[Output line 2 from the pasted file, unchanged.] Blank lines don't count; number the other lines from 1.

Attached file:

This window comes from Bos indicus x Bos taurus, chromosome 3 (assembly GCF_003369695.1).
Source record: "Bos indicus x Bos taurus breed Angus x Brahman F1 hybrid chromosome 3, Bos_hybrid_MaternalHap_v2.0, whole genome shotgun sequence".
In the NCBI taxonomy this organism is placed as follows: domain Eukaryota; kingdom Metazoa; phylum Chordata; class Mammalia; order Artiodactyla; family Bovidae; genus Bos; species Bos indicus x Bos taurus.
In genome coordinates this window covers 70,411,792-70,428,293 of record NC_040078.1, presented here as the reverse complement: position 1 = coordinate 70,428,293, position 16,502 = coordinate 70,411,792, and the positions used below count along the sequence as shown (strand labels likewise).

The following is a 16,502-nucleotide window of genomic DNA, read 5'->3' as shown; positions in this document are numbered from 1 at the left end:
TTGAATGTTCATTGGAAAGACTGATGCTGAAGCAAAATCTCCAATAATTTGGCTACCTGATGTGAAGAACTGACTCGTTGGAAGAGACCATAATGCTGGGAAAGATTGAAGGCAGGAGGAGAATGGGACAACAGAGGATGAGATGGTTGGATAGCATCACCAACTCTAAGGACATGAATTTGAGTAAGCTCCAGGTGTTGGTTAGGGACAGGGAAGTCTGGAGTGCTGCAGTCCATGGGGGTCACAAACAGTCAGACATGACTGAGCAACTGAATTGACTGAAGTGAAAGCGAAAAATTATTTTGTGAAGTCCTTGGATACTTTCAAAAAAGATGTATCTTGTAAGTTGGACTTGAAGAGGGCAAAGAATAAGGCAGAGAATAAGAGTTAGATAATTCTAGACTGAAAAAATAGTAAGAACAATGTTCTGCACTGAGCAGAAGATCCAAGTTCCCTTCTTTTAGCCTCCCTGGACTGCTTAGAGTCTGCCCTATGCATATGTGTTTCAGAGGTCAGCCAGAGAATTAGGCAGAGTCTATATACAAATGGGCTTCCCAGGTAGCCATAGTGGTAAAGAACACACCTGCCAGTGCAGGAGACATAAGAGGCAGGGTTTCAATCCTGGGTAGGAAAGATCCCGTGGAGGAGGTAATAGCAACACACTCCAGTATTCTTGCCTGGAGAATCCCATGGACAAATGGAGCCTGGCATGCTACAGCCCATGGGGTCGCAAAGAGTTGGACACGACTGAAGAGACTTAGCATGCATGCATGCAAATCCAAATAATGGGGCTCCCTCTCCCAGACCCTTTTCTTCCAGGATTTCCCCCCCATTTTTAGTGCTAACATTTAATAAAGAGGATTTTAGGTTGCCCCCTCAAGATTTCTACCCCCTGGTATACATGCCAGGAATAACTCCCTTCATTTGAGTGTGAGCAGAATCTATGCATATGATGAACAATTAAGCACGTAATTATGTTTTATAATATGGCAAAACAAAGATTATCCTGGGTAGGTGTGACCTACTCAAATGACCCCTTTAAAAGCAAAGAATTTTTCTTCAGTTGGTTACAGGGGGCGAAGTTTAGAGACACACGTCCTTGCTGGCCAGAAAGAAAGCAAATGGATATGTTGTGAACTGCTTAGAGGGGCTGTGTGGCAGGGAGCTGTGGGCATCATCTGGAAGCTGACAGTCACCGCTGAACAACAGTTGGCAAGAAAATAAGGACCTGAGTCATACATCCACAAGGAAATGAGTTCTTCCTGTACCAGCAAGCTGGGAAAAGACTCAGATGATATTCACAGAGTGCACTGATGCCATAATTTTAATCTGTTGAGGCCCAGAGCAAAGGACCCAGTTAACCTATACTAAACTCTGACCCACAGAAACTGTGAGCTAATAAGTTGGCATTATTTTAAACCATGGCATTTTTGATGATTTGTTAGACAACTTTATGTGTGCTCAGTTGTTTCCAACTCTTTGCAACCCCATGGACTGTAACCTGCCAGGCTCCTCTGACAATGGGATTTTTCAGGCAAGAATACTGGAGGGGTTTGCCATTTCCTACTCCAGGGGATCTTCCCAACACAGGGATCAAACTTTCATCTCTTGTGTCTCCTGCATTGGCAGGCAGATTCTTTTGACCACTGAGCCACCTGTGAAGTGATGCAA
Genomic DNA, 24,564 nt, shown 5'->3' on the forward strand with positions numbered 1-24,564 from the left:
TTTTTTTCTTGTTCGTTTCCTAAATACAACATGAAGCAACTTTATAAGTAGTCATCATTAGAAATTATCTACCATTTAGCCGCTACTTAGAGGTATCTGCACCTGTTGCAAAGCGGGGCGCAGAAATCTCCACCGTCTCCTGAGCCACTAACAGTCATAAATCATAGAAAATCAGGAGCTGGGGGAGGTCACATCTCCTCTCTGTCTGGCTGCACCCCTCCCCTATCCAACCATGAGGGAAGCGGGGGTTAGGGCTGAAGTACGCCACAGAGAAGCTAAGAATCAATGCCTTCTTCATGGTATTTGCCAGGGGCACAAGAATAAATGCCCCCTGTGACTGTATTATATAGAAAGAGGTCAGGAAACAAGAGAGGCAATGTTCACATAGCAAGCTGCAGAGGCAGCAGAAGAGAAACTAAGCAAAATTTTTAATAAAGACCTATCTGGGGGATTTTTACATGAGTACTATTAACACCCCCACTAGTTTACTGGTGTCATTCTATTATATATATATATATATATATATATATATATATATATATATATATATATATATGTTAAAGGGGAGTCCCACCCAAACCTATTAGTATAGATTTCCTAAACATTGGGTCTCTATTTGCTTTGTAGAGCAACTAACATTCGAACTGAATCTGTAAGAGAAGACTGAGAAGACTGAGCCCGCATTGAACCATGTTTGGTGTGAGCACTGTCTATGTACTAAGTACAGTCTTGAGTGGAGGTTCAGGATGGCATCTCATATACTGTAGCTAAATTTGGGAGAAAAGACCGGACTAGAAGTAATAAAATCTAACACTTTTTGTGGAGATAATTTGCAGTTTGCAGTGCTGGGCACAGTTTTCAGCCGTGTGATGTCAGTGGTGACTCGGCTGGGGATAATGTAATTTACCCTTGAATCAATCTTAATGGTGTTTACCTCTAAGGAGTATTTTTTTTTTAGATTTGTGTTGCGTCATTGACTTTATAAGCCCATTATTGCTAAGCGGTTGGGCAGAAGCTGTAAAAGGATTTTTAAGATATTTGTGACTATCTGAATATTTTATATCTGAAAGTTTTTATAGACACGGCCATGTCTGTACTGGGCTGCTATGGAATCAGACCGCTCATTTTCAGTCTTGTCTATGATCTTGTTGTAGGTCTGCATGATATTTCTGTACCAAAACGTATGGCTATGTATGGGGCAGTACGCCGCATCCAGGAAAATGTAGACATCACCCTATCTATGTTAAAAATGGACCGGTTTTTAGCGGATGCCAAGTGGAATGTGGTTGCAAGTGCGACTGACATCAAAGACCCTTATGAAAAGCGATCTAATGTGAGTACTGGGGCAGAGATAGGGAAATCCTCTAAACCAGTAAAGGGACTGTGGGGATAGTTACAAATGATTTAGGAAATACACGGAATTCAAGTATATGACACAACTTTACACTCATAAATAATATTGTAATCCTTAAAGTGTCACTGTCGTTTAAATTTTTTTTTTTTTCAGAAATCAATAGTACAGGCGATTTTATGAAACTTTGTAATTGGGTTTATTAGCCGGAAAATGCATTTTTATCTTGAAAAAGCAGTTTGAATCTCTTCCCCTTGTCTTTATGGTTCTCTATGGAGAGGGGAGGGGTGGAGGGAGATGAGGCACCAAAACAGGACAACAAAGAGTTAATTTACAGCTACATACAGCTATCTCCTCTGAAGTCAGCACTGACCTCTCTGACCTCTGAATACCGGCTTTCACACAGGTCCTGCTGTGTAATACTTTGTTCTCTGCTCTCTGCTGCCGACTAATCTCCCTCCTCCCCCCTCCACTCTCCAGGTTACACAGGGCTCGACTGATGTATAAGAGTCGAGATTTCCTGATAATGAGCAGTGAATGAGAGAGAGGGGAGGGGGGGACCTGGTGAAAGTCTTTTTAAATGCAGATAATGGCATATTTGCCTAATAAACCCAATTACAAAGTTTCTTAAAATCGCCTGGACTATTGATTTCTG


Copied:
Source record: "Bos indicus x Bos taurus breed Angus x Brahman F1 hybrid chromosome 3, Bos_hybrid_MaternalHap_v2.0, whole genome shotgun sequence".